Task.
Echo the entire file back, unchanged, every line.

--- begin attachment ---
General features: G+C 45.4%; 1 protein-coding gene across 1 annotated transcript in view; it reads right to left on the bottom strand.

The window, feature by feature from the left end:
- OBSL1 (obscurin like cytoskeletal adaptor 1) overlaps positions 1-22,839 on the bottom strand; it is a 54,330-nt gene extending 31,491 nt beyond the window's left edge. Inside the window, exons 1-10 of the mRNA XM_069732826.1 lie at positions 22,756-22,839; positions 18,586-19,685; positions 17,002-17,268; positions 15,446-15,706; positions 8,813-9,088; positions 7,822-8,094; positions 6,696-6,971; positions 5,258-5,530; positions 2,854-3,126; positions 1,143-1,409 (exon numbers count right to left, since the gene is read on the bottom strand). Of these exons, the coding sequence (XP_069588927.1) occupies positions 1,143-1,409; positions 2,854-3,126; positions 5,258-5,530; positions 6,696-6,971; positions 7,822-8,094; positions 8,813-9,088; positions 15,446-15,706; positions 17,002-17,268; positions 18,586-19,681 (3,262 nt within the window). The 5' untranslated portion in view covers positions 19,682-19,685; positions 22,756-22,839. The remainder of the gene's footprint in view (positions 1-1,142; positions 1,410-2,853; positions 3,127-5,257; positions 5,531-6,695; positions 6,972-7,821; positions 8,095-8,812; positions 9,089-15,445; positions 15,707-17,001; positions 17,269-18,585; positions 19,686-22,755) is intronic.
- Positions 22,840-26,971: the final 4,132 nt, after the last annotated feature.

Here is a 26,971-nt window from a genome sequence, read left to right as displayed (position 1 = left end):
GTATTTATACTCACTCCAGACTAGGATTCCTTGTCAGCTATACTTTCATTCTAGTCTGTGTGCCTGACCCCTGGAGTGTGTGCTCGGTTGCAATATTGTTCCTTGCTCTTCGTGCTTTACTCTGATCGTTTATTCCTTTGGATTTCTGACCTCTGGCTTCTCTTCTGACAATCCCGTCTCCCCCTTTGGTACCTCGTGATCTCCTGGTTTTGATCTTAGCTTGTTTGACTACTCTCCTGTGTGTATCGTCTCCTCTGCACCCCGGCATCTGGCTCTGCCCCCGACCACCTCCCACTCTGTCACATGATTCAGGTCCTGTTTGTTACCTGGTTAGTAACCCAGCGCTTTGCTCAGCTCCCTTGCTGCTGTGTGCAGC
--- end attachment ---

General features: G+C 45.4%; 1 protein-coding gene across 1 annotated transcript in view; it reads right to left on the bottom strand.

The window, feature by feature from the left end:
- OBSL1 (obscurin like cytoskeletal adaptor 1) overlaps positions 1-22,839 on the bottom strand; it is a 54,330-nt gene extending 31,491 nt beyond the window's left edge. Inside the window, exons 1-10 of the mRNA XM_069732826.1 lie at positions 22,756-22,839; positions 18,586-19,685; positions 17,002-17,268; positions 15,446-15,706; positions 8,813-9,088; positions 7,822-8,094; positions 6,696-6,971; positions 5,258-5,530; positions 2,854-3,126; positions 1,143-1,409 (exon numbers count right to left, since the gene is read on the bottom strand). Of these exons, the coding sequence (XP_069588927.1) occupies positions 1,143-1,409; positions 2,854-3,126; positions 5,258-5,530; positions 6,696-6,971; positions 7,822-8,094; positions 8,813-9,088; positions 15,446-15,706; positions 17,002-17,268; positions 18,586-19,681 (3,262 nt within the window). The 5' untranslated portion in view covers positions 19,682-19,685; positions 22,756-22,839. The remainder of the gene's footprint in view (positions 1-1,142; positions 1,410-2,853; positions 3,127-5,257; positions 5,531-6,695; positions 6,972-7,821; positions 8,095-8,812; positions 9,089-15,445; positions 15,707-17,001; positions 17,269-18,585; positions 19,686-22,755) is intronic.
- Positions 22,840-26,971: the final 4,132 nt, after the last annotated feature.

Here is a 26,971-nt window from a genome sequence, read left to right as displayed (position 1 = left end):
GTATTTATACTCACTCCAGACTAGGATTCCTTGTCAGCTATACTTTCATTCTAGTCTGTGTGCCTGACCCCTGGAGTGTGTGCTCGGTTGCAATATTGTTCCTTGCTCTTCGTGCTTTACTCTGATCGTTTATTCCTTTGGATTTCTGACCTCTGGCTTCTCTTCTGACAATCCCGTCTCCCCCTTTGGTACCTCGTGATCTCCTGGTTTTGATCTTAGCTTGTTTGACTACTCTCCTGTGTGTATCGTCTCCTCTGCACCCCGGCATCTGGCTCTGCCCCCGACCACCTCCCACTCTGTCACATGATTCAGGTCCTGTTTGTTACCTGGTTAGTAACCCAGCGCTTTGCTCAGCTCCCTTGCTGCTGTGTGCAGC